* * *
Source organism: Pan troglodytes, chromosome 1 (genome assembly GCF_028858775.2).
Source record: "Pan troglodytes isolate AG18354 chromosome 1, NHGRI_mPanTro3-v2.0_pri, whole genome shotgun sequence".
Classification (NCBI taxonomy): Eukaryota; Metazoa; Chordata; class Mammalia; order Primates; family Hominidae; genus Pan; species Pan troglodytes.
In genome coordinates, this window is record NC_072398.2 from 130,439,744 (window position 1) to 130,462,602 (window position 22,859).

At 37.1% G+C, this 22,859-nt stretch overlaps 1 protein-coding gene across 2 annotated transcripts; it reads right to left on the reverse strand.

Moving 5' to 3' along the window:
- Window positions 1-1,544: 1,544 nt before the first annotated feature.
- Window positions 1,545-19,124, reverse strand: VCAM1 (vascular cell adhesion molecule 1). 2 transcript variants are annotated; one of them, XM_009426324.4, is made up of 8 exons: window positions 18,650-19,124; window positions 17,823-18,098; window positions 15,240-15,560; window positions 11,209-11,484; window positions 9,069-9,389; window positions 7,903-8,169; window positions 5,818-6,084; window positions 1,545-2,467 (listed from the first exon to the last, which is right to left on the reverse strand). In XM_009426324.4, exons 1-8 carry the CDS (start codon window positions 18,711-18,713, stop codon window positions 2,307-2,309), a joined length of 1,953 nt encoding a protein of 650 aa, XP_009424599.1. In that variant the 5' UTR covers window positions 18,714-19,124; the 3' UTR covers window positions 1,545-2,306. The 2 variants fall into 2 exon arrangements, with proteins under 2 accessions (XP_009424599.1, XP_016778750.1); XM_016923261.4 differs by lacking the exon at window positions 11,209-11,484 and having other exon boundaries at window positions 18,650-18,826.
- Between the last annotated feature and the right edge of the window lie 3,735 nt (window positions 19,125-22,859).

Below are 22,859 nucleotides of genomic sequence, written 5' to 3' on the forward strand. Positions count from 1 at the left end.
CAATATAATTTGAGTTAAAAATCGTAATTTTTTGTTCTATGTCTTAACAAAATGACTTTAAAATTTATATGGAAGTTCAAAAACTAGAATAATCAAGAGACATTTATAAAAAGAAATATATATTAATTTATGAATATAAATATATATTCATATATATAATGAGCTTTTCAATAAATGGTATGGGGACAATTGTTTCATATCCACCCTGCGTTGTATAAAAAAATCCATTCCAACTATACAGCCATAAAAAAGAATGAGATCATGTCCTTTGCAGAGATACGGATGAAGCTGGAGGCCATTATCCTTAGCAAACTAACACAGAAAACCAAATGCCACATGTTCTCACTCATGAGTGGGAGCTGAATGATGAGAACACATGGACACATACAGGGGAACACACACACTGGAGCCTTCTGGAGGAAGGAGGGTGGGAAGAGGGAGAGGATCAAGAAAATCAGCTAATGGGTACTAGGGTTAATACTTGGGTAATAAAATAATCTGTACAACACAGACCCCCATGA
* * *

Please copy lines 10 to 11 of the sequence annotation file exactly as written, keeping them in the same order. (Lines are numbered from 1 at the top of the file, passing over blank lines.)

Below are 22,859 nucleotides of genomic sequence, written 5' to 3' on the forward strand. Positions count from 1 at the left end.
CAATATAATTTGAGTTAAAAATCGTAATTTTTTGTTCTATGTCTTAACAAAATGACTTTAAAATTTATATGGAAGTTCAAAAACTAGAATAATCAAGAGACATTTATAAAAAGAAATATATATTAATTTATGAATATAAATATATATTCATATATATAATGAGCTTTTCAATAAATGGTATGGGGACAATTGTTTCATATCCACCCTGCGTTGTATAAAAAAATCCATTCCAACTATACAGCCATAAAAAAGAATGAGATCATGTCCTTTGCAGAGATACGGATGAAGCTGGAGGCCATTATCCTTAGCAAACTAACACAGAAAACCAAATGCCACATGTTCTCACTCATGAGTGGGAGCTGAATGATGAGAACACATGGACACATACAGGGGAACACACACACTGGAGCCTTCTGGAGGAAGGAGGGTGGGAAGAGGGAGAGGATCAAGAAAATCAGCTAATGGGTACTAGGGTTAATACTTGGGTAATAAAATAATCTGTACAACACAGACCCCCATGA